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  1. For a general account of the methods and apparatus of television see “Symposium on Television”, Bell System Technical Journal, pp. 551–652; October, 1927.
  2. “The Use of a Moving Beam of Light to Scan a Scene for Television,” F. Gray, J. O. S. A. & R. S. I., p. 177; March, 1928.
    [Crossref]
  3. The sending end apparatus is so little altered that recent demonstrations of monochrome television in the Bell Laboratories’ auditorium have used one channel of the partly developed three-color apparatus. This has usually been the “green,” which gives approximately ortho-chromatic effects.
  4. See “The Transformation of Color Mixture Equations, etc.,” Ives, Journal Franklin Institute, p. 34; January, 1923.
  5. A method of sending the direct current component on a low frequency carrier over a separate channel of relatively low quality has been devised by R. C. Mathes (U. S. patent1,671,302, May29, 1928). By the use of three such channels the proper values for the general color of the field could be automatically established.

1928 (1)

“The Use of a Moving Beam of Light to Scan a Scene for Television,” F. Gray, J. O. S. A. & R. S. I., p. 177; March, 1928.
[Crossref]

1927 (1)

For a general account of the methods and apparatus of television see “Symposium on Television”, Bell System Technical Journal, pp. 551–652; October, 1927.

1923 (1)

See “The Transformation of Color Mixture Equations, etc.,” Ives, Journal Franklin Institute, p. 34; January, 1923.

Gray, F.

“The Use of a Moving Beam of Light to Scan a Scene for Television,” F. Gray, J. O. S. A. & R. S. I., p. 177; March, 1928.
[Crossref]

Ives,

See “The Transformation of Color Mixture Equations, etc.,” Ives, Journal Franklin Institute, p. 34; January, 1923.

Mathes, R. C.

A method of sending the direct current component on a low frequency carrier over a separate channel of relatively low quality has been devised by R. C. Mathes (U. S. patent1,671,302, May29, 1928). By the use of three such channels the proper values for the general color of the field could be automatically established.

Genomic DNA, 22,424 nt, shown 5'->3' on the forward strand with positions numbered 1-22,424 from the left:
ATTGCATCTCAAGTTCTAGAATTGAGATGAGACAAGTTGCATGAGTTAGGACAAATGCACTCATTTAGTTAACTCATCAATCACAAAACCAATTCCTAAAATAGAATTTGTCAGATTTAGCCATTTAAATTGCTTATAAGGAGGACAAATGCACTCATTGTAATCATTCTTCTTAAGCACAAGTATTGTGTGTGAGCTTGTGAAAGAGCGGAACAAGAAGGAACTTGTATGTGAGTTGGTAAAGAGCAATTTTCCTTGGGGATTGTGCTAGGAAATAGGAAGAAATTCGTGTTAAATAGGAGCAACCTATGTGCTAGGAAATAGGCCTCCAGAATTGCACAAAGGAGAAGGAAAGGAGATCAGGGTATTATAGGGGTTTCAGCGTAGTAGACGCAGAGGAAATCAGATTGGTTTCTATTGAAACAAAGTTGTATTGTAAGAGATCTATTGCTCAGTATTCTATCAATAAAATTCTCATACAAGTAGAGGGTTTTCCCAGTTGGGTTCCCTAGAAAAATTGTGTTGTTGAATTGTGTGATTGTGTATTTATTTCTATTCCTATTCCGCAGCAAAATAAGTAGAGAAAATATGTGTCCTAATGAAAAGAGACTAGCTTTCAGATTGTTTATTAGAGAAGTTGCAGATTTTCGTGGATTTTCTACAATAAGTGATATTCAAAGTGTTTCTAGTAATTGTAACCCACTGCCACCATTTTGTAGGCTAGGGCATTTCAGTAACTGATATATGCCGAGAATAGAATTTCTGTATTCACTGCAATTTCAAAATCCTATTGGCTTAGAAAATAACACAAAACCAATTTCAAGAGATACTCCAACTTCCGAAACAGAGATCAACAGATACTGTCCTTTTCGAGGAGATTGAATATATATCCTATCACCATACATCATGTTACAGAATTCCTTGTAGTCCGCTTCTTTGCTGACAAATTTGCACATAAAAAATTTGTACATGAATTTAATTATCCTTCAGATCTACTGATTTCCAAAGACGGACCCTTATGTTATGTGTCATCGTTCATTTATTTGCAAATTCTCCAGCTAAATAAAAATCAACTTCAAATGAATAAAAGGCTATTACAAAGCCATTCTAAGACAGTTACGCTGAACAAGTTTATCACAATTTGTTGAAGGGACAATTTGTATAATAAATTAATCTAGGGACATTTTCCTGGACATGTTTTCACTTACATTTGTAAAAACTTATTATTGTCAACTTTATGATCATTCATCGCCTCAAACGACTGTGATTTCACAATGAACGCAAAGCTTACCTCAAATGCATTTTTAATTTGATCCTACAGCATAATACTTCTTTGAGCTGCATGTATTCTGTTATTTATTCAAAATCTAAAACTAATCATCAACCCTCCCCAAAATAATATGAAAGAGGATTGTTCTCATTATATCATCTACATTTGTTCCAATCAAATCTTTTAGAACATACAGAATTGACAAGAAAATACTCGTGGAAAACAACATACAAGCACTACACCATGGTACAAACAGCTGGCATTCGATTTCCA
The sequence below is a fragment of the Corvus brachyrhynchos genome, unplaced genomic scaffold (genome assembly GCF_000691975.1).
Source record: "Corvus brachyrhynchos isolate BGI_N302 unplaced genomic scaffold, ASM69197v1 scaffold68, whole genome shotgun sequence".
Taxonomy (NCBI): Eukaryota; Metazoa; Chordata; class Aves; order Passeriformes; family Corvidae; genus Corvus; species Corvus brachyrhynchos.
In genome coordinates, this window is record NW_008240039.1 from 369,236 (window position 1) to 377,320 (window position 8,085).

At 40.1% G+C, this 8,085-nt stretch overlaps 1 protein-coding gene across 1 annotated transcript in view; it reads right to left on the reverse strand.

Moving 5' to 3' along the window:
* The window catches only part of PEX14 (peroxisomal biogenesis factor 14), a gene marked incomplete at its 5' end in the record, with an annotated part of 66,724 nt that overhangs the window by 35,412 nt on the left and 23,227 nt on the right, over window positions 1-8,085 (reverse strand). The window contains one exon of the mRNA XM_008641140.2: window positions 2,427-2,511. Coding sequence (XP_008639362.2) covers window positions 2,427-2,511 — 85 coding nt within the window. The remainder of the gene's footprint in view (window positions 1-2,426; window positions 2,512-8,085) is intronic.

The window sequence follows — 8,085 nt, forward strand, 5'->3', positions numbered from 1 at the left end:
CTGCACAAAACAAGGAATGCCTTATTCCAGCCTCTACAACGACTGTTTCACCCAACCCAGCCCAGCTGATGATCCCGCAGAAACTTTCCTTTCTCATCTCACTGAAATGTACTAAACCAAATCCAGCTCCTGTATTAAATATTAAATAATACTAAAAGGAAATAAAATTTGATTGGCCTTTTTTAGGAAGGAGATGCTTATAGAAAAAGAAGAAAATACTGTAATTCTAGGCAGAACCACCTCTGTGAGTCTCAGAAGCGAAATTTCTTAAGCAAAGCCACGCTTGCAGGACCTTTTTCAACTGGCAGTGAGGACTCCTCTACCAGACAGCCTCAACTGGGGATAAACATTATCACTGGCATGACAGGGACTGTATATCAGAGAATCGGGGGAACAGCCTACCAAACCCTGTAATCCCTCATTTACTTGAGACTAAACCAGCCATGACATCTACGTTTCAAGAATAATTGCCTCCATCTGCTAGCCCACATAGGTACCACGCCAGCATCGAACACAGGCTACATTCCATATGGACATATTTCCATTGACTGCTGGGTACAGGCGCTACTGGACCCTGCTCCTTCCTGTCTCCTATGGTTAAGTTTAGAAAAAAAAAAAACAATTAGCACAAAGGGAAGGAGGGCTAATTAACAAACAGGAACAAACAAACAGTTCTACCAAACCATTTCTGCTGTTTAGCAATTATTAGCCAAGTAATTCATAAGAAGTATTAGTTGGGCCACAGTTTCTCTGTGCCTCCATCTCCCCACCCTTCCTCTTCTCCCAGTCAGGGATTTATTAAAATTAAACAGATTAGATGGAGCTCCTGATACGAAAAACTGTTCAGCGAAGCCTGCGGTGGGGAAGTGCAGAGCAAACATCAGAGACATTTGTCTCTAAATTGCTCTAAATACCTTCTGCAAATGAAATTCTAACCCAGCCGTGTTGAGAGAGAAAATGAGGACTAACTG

Bell System Technical Journal (1)

For a general account of the methods and apparatus of television see “Symposium on Television”, Bell System Technical Journal, pp. 551–652; October, 1927.

J. O. S. A. & R. S. I. (1)

“The Use of a Moving Beam of Light to Scan a Scene for Television,” F. Gray, J. O. S. A. & R. S. I., p. 177; March, 1928.
[Crossref]

Journal Franklin Institute (1)

See “The Transformation of Color Mixture Equations, etc.,” Ives, Journal Franklin Institute, p. 34; January, 1923.

Other (2)

A method of sending the direct current component on a low frequency carrier over a separate channel of relatively low quality has been devised by R. C. Mathes (U. S. patent1,671,302, May29, 1928). By the use of three such channels the proper values for the general color of the field could be automatically established.

The sending end apparatus is so little altered that recent demonstrations of monochrome television in the Bell Laboratories’ auditorium have used one channel of the partly developed three-color apparatus. This has usually been the “green,” which gives approximately ortho-chromatic effects.

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Figures (11)

Fig. 1
Fig. 1

Characteristics of potassium hydride, and of special color sensitive sodium cells used for television in color.

Fig. 2
Fig. 2

Mixture curves of three primary colors used (full lines) and, (dashed lines) response curves of photoelectric cells with their associated filters.

Fig. 3
Fig. 3

Arrangement of photoelectric cells for three-color television.

Fig. 4
Fig. 4

Photoelectric cell case, showing one color filter partly removed to expose a photoelectric cell.

Fig. 5
Fig. 5

Photoelectric cell cabinet from the front, showing diffusing glasses to equalize illumination of cells.

Fig. 6
Fig. 6

Side view of sending end apparatus, with doors of cabinets open.

Fig. 7
Fig. 7

Triple cascade amplifier for handling the red, green and blue signals.

Fig. 8
Fig. 8

Water-cooled glow lamp.

Fig. 9
Fig. 9

Arrangement of lamps, color filters and mirrors at receiving end.

Fig. 10
Fig. 10

Side view of receiving end apparatus.

Fig. 11
Fig. 11

Receiving apparatus for television in colors. At left, synchronizing control; at center, disc cabinet, showing viewing aperture at top center; to right, amplifier for red, green and blue signals.